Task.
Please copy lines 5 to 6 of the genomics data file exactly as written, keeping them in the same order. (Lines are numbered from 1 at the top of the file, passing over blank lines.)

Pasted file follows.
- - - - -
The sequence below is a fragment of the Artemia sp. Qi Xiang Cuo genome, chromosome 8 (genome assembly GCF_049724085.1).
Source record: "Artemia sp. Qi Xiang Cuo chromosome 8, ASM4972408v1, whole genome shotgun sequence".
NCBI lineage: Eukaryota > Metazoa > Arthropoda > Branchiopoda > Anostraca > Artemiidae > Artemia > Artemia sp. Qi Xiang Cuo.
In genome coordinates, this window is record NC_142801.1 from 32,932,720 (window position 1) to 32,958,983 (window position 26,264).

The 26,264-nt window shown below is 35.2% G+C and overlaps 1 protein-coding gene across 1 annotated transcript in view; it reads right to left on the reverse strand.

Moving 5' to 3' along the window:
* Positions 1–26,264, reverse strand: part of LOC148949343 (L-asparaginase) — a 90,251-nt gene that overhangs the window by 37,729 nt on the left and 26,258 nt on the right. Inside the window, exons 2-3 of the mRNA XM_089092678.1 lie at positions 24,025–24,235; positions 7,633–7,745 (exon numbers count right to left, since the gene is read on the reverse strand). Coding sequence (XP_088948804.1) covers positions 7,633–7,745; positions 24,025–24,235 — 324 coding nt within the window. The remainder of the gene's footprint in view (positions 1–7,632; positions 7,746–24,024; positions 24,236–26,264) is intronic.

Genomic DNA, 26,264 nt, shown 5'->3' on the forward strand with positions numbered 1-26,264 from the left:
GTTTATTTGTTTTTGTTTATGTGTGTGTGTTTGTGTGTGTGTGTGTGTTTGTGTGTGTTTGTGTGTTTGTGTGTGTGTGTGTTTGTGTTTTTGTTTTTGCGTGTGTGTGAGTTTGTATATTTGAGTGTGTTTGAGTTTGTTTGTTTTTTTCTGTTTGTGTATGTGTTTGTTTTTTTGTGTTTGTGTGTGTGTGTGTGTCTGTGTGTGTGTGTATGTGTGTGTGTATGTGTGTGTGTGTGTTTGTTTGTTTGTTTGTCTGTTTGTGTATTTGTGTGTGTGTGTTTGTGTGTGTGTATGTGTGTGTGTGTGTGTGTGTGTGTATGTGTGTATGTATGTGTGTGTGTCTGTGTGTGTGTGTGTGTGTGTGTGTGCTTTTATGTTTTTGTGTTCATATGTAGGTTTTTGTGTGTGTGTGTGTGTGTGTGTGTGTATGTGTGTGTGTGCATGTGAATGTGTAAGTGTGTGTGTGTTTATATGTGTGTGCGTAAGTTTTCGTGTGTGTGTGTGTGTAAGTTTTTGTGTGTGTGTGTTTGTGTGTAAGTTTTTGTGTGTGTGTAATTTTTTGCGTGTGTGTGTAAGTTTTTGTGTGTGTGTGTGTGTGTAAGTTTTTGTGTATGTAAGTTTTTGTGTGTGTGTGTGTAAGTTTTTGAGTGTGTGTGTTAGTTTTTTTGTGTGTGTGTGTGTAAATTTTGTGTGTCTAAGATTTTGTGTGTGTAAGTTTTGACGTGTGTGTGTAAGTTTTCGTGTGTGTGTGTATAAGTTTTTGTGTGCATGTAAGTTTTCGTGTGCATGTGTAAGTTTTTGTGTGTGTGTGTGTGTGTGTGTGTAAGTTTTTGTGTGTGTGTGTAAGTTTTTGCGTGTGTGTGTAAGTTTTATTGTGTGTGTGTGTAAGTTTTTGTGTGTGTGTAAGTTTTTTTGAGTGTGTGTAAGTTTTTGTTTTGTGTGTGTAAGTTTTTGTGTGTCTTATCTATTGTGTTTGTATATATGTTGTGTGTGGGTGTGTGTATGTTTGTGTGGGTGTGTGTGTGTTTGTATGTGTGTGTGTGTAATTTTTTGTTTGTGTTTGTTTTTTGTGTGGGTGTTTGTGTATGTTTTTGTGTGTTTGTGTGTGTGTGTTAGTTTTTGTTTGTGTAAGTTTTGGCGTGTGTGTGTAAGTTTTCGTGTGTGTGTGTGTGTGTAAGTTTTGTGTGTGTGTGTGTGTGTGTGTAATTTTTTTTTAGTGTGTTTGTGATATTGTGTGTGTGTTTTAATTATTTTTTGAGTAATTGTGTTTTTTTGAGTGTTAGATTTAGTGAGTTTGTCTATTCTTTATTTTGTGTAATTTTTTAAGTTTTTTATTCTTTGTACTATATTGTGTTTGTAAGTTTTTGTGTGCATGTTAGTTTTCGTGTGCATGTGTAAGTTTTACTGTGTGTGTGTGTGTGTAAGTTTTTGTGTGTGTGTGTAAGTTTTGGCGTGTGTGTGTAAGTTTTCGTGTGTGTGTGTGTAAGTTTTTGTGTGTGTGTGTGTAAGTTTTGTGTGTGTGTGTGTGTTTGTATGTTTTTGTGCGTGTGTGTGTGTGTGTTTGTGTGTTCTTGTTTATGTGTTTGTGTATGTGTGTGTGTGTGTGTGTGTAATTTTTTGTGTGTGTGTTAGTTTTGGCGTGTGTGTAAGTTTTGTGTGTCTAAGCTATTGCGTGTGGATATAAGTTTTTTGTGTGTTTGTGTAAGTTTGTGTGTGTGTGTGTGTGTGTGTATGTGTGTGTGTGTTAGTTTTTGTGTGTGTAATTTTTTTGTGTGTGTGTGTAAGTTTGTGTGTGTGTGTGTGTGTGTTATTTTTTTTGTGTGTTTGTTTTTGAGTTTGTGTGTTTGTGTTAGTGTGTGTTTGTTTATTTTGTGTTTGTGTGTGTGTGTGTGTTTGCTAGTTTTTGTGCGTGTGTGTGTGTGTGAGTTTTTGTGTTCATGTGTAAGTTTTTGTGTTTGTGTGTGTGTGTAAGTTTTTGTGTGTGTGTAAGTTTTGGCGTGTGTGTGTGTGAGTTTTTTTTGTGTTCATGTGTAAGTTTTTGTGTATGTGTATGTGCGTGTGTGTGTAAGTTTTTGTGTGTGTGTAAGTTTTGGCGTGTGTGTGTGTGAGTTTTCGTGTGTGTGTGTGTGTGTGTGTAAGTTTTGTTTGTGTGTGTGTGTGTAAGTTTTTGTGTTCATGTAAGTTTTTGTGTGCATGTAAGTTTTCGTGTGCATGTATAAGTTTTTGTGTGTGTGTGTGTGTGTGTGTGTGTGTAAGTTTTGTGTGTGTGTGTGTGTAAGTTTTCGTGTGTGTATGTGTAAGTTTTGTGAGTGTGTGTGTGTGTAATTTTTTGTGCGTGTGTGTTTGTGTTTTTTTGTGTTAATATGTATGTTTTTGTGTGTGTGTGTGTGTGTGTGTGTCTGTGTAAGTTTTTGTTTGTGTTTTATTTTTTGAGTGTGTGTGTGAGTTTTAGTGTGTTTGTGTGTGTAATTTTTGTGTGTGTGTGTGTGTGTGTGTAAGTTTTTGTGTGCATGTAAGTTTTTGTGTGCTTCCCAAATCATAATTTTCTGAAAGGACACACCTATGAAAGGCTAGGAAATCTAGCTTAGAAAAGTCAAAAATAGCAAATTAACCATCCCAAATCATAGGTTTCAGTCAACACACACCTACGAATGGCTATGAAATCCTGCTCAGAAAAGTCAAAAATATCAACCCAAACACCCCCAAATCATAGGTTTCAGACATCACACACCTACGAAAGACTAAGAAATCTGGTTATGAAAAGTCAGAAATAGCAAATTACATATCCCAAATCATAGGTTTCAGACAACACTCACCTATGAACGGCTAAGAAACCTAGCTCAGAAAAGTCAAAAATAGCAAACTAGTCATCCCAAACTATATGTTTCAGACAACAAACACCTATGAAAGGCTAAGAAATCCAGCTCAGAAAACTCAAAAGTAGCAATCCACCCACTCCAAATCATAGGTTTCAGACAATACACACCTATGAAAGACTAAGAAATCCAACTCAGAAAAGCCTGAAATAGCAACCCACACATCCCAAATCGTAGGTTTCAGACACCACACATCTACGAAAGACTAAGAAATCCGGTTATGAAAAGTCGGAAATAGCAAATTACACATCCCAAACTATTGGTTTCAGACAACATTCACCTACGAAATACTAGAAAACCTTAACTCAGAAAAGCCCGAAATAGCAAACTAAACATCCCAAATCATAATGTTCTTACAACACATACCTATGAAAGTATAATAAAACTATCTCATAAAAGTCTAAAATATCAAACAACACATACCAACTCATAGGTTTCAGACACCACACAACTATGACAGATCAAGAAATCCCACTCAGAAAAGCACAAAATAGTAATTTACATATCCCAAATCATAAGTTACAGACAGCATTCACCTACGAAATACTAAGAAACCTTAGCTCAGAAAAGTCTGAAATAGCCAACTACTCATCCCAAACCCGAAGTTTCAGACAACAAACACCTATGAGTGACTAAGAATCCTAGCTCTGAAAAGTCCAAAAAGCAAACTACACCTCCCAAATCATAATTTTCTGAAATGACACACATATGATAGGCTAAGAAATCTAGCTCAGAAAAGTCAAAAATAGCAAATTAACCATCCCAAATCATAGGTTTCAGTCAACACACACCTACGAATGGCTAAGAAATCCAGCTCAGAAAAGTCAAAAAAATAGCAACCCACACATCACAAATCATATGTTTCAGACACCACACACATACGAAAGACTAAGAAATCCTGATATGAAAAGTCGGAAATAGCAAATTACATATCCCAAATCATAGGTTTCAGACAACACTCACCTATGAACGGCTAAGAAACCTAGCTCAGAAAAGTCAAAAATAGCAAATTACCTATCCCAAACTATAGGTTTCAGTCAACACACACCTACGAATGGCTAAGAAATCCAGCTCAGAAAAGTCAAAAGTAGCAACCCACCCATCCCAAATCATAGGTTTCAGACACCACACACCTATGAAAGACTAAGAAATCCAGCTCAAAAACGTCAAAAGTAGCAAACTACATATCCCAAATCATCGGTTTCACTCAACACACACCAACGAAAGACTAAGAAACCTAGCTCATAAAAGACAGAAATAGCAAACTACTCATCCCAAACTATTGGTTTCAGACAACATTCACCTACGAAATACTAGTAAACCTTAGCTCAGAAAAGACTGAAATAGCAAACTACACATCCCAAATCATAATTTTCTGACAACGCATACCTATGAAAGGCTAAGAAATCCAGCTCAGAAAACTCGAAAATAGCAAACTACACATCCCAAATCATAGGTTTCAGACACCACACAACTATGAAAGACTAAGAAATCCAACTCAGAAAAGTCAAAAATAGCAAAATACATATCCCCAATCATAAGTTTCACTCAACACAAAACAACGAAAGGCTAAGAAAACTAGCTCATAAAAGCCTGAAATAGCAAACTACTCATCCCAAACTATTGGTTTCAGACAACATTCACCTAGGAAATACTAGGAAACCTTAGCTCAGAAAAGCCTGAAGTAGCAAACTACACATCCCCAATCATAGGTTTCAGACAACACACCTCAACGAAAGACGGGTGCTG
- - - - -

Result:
The 26,264-nt window shown below is 35.2% G+C and overlaps 1 protein-coding gene across 1 annotated transcript in view; it reads right to left on the reverse strand.

Moving 5' to 3' along the window: